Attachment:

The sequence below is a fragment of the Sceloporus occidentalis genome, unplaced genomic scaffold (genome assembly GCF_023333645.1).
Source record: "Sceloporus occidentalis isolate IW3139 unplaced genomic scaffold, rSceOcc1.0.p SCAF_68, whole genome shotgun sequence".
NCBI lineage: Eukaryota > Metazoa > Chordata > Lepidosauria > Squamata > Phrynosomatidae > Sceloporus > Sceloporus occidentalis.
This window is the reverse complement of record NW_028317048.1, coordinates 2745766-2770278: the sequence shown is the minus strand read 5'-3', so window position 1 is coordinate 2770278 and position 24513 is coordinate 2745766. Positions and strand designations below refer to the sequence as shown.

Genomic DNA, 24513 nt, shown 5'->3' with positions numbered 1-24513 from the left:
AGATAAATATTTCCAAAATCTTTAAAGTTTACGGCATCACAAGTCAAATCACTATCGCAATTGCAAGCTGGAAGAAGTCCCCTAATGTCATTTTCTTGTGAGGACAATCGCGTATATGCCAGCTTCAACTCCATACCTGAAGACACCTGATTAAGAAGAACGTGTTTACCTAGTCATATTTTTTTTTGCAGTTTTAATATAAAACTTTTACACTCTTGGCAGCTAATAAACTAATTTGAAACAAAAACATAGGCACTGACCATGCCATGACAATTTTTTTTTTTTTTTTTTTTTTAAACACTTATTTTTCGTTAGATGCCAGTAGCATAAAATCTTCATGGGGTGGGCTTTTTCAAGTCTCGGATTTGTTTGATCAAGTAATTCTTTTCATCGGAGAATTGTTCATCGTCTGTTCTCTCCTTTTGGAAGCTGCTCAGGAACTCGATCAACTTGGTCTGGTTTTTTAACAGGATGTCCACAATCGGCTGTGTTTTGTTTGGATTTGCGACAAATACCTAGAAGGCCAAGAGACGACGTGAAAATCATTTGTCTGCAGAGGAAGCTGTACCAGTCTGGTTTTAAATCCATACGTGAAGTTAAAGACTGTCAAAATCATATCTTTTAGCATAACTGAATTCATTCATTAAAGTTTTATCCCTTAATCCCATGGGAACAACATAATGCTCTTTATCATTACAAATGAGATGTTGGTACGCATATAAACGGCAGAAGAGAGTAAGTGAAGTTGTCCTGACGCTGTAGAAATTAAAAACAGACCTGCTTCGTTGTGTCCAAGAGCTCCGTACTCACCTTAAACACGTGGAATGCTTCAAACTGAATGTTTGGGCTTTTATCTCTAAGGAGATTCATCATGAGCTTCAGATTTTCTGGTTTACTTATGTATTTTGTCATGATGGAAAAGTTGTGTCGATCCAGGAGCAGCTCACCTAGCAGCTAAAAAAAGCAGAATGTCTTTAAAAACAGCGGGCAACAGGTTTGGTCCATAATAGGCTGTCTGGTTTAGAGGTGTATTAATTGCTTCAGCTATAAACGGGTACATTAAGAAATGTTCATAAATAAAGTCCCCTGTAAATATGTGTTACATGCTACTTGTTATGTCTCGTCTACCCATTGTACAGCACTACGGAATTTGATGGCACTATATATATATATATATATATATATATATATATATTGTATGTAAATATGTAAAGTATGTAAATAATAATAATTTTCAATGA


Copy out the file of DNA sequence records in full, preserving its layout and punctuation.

The sequence below is a fragment of the Sceloporus occidentalis genome, unplaced genomic scaffold (genome assembly GCF_023333645.1).
Source record: "Sceloporus occidentalis isolate IW3139 unplaced genomic scaffold, rSceOcc1.0.p SCAF_68, whole genome shotgun sequence".
NCBI lineage: Eukaryota > Metazoa > Chordata > Lepidosauria > Squamata > Phrynosomatidae > Sceloporus > Sceloporus occidentalis.
This window is the reverse complement of record NW_028317048.1, coordinates 2745766-2770278: the sequence shown is the minus strand read 5'-3', so window position 1 is coordinate 2770278 and position 24513 is coordinate 2745766. Positions and strand designations below refer to the sequence as shown.

Genomic DNA, 24513 nt, shown 5'->3' with positions numbered 1-24513 from the left:
AGATAAATATTTCCAAAATCTTTAAAGTTTACGGCATCACAAGTCAAATCACTATCGCAATTGCAAGCTGGAAGAAGTCCCCTAATGTCATTTTCTTGTGAGGACAATCGCGTATATGCCAGCTTCAACTCCATACCTGAAGACACCTGATTAAGAAGAACGTGTTTACCTAGTCATATTTTTTTTTGCAGTTTTAATATAAAACTTTTACACTCTTGGCAGCTAATAAACTAATTTGAAACAAAAACATAGGCACTGACCATGCCATGACAATTTTTTTTTTTTTTTTTTTTTTAAACACTTATTTTTCGTTAGATGCCAGTAGCATAAAATCTTCATGGGGTGGGCTTTTTCAAGTCTCGGATTTGTTTGATCAAGTAATTCTTTTCATCGGAGAATTGTTCATCGTCTGTTCTCTCCTTTTGGAAGCTGCTCAGGAACTCGATCAACTTGGTCTGGTTTTTTAACAGGATGTCCACAATCGGCTGTGTTTTGTTTGGATTTGCGACAAATACCTAGAAGGCCAAGAGACGACGTGAAAATCATTTGTCTGCAGAGGAAGCTGTACCAGTCTGGTTTTAAATCCATACGTGAAGTTAAAGACTGTCAAAATCATATCTTTTAGCATAACTGAATTCATTCATTAAAGTTTTATCCCTTAATCCCATGGGAACAACATAATGCTCTTTATCATTACAAATGAGATGTTGGTACGCATATAAACGGCAGAAGAGAGTAAGTGAAGTTGTCCTGACGCTGTAGAAATTAAAAACAGACCTGCTTCGTTGTGTCCAAGAGCTCCGTACTCACCTTAAACACGTGGAATGCTTCAAACTGAATGTTTGGGCTTTTATCTCTAAGGAGATTCATCATGAGCTTCAGATTTTCTGGTTTACTTATGTATTTTGTCATGATGGAAAAGTTGTGTCGATCCAGGAGCAGCTCACCTAGCAGCTAAAAAAAGCAGAATGTCTTTAAAAACAGCGGGCAACAGGTTTGGTCCATAATAGGCTGTCTGGTTTAGAGGTGTATTAATTGCTTCAGCTATAAACGGGTACATTAAGAAATGTTCATAAATAAAGTCCCCTGTAAATATGTGTTACATGCTACTTGTTATGTCTCGTCTACCCATTGTACAGCACTACGGAATTTGATGGCACTATATATATATATATATATATATATATATATATATTGTATGTAAATATGTAAAGTATGTAAATAATAATAATTTTCAATGA